By Tony Collins
Worrying uncertainty about the Universal Credit IT system remains, says the Work and Pensions Committee in a report published today.
Dame Anne Begg MP, Committee Chair, said:
“Only 4,280 people were claiming Universal Credit by December 2013 and the majority of these claims were of the simplest nature. By comparison, in the same month, 1.22 million people were claiming Jobseekers Allowance. This demonstrates the scale of the challenge still facing the Government in trying to implement UC by 2017.
“Whilst it is right to ensure that the system works properly before extending it, there is a difference between cautious progress and a snail’s pace. Given the excruciatingly slow pace of roll-out to date, it is hard to see how the most recent implementation timetable can be met.”
The Department for Work and Pensions has a “twin-track” approach to the IT. One project allows existing “Pathfinder” projects to go ahead but is limited in what it can do. At the same time the DWP is working on an entirely new web-based “end-state solution” which is based on open standards.
The Committee says it is unclear how much the IT will cost and whether it will work at scale. The end-state solution has yet to be tested on the first 100 claimants says the committee.
MPs want the government to “provide more detail on what the end-state solution means in practical terms, including how much it will cost, when it will be ready to test on the first claimants, how it will be extended, and when it is expected to be fully implemented”.
Anne Begg said:
“The money wasted on Universal Credit so far – £40 million on IT software that now has no use and £90 million on software with a useful life of only 5 years – is a matter of deep regret. It is vital that DWP learns the lessons of past mistakes.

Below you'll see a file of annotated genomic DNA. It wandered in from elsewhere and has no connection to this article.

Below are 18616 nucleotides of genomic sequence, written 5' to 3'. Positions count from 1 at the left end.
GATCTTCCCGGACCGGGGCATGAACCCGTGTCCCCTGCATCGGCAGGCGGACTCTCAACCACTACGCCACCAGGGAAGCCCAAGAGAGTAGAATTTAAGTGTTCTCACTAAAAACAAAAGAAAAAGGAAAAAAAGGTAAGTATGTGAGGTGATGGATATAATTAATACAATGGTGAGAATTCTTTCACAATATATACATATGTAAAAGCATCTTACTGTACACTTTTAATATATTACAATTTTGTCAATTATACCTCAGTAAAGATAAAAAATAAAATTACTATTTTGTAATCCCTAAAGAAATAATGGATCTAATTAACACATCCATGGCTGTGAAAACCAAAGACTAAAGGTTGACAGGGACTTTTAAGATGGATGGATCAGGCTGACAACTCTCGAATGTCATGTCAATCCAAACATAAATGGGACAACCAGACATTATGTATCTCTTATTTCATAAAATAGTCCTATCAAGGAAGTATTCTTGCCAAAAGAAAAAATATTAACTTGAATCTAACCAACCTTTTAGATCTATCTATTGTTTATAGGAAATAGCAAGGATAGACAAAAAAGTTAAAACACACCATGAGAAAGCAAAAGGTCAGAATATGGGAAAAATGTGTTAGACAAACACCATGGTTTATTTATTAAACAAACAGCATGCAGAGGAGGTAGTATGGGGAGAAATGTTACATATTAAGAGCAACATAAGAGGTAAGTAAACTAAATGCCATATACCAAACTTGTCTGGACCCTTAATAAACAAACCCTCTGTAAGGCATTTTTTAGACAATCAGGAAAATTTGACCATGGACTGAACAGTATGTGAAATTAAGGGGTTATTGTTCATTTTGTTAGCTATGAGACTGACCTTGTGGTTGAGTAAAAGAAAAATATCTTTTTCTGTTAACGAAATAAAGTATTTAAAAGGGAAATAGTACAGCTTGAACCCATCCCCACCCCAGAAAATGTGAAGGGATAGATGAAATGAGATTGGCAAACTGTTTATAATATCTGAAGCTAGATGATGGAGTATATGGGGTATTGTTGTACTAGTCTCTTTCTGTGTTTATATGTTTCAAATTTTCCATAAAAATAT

“At the same time as developing the “end-state solution” the government intends to spend £37-£58 million on further developing the existing IT system. Given the small number of people currently claiming UC, the Government should consider whether it would be a better use of taxpayers’ money to abandon further development of the existing system and focus solely on the end-state solution.
MPs say the government has hampered the committee’s scrutiny of UC implementation by “not providing accurate, timely and detailed information”.
The report makes important points about the DWP’s lack of openness.
“It is not acceptable for the Government only to provide information about major policy changes when forced to do so by the imminent prospect of being held to account in a public evidence session.
“DWP should set out how it will improve the frankness, accuracy and timeliness of the information it provides to the Committee on UC implementation.
Effective select committee scrutiny depends on the provision of accurate, timely and detailed information by government departments. DWP has not always provided this to the Committee in the case of Universal Credit.
“The serious problems with UC came as news to us when the National Audit Office published its highly critical report last September, because the Government had not told us about its own concerns about UC, and the actions it had taken to address them, during 2012 and early 2013.
“On two occasions, the Government has made public the details about major changes to the timetable for UC implementation only when forced to do so by the prospect of oral evidence in front of the Committee. This lack of openness and transparency is not acceptable.
“We do not, as the Secretary of State suggested, want to run his Department. We do, however, expect to have access to the information we need to scrutinise it effectively.”